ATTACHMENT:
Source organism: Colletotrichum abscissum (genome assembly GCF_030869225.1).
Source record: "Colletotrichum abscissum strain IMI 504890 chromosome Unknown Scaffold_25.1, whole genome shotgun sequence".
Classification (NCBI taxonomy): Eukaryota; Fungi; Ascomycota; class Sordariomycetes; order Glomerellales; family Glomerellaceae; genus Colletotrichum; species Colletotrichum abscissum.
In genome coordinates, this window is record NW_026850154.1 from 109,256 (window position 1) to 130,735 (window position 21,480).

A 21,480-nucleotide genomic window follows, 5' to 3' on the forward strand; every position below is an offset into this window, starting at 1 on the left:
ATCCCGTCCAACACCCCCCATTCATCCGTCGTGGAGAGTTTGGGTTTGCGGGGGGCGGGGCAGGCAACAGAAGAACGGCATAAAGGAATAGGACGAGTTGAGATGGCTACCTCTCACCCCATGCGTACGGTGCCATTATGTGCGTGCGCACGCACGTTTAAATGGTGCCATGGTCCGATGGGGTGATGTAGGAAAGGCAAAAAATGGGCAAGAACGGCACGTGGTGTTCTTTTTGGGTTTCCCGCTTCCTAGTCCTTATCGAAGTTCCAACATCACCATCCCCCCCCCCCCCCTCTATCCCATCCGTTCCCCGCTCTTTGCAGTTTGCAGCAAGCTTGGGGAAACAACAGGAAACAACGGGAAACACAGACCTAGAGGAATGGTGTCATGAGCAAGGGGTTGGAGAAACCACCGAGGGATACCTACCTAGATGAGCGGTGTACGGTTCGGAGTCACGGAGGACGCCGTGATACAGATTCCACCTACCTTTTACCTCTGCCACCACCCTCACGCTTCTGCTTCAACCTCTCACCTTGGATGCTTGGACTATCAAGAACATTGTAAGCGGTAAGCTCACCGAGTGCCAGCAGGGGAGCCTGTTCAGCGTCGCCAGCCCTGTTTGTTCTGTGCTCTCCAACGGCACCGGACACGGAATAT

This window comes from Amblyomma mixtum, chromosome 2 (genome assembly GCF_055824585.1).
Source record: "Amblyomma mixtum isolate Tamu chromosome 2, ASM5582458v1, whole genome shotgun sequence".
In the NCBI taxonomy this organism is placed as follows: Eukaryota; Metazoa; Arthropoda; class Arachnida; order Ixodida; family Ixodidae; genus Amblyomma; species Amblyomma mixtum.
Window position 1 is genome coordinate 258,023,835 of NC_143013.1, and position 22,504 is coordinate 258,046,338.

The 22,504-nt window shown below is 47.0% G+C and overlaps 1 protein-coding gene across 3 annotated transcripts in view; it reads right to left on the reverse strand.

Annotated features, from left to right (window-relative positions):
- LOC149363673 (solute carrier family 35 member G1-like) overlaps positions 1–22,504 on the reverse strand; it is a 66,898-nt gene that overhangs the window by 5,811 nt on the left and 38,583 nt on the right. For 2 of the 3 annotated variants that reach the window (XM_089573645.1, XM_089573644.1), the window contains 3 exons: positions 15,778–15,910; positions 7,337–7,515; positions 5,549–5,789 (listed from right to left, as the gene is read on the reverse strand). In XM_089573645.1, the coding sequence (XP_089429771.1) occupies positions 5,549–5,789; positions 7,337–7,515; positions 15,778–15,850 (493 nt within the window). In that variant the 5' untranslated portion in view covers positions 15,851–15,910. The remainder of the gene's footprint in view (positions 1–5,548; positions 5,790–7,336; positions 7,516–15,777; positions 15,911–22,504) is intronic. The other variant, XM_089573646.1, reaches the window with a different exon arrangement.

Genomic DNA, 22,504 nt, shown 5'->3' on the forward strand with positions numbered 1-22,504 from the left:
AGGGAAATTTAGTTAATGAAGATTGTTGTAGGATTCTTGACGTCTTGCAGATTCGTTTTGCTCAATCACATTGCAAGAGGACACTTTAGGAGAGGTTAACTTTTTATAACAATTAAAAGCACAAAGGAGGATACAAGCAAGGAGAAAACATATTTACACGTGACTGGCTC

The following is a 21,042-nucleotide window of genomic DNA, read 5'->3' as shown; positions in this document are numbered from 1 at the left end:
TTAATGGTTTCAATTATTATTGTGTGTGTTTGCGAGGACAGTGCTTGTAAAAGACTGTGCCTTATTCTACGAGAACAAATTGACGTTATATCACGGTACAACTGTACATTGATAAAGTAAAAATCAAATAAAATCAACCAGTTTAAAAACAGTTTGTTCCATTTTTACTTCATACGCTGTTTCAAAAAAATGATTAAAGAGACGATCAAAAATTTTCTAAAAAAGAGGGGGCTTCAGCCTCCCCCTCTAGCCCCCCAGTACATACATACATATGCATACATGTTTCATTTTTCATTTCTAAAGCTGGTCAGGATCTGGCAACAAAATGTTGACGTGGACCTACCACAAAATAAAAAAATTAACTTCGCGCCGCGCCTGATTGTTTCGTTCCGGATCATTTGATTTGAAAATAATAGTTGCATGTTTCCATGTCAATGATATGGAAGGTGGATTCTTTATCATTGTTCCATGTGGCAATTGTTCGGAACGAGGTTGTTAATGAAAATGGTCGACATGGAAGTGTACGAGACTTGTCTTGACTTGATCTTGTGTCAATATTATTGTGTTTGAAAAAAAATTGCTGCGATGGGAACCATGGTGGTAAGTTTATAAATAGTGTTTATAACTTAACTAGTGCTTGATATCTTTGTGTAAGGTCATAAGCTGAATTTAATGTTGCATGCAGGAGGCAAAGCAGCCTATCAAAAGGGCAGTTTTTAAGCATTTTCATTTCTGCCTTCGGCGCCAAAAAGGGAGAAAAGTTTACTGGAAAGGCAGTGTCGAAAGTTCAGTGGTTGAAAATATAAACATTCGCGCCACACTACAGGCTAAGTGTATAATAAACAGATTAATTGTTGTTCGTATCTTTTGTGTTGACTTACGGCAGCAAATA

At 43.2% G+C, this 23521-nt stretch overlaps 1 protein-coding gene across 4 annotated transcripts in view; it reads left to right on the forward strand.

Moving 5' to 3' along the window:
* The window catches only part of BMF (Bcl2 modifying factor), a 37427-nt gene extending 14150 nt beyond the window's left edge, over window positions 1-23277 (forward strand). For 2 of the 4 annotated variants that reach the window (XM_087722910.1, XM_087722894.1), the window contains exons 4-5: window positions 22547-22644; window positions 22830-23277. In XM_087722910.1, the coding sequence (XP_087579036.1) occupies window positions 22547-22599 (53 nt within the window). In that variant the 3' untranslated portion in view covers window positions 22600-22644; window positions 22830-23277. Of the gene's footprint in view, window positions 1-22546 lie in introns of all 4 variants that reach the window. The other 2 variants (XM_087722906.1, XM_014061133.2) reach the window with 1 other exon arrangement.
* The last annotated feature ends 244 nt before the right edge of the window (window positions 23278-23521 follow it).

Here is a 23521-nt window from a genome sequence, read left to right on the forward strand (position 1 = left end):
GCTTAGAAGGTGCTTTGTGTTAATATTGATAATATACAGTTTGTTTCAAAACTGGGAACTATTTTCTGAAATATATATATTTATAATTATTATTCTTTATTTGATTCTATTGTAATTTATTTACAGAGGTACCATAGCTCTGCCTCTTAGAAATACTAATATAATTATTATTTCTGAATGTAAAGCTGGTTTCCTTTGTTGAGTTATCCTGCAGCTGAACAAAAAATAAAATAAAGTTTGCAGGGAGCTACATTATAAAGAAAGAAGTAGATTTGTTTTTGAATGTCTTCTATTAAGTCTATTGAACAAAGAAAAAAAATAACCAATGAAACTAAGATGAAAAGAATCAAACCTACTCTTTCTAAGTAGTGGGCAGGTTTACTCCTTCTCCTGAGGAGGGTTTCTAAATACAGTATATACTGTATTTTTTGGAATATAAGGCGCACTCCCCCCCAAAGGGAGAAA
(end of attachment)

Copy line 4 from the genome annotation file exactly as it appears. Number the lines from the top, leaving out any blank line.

In genome coordinates, this window is record NW_026850154.1 from 109,256 (window position 1) to 130,735 (window position 21,480).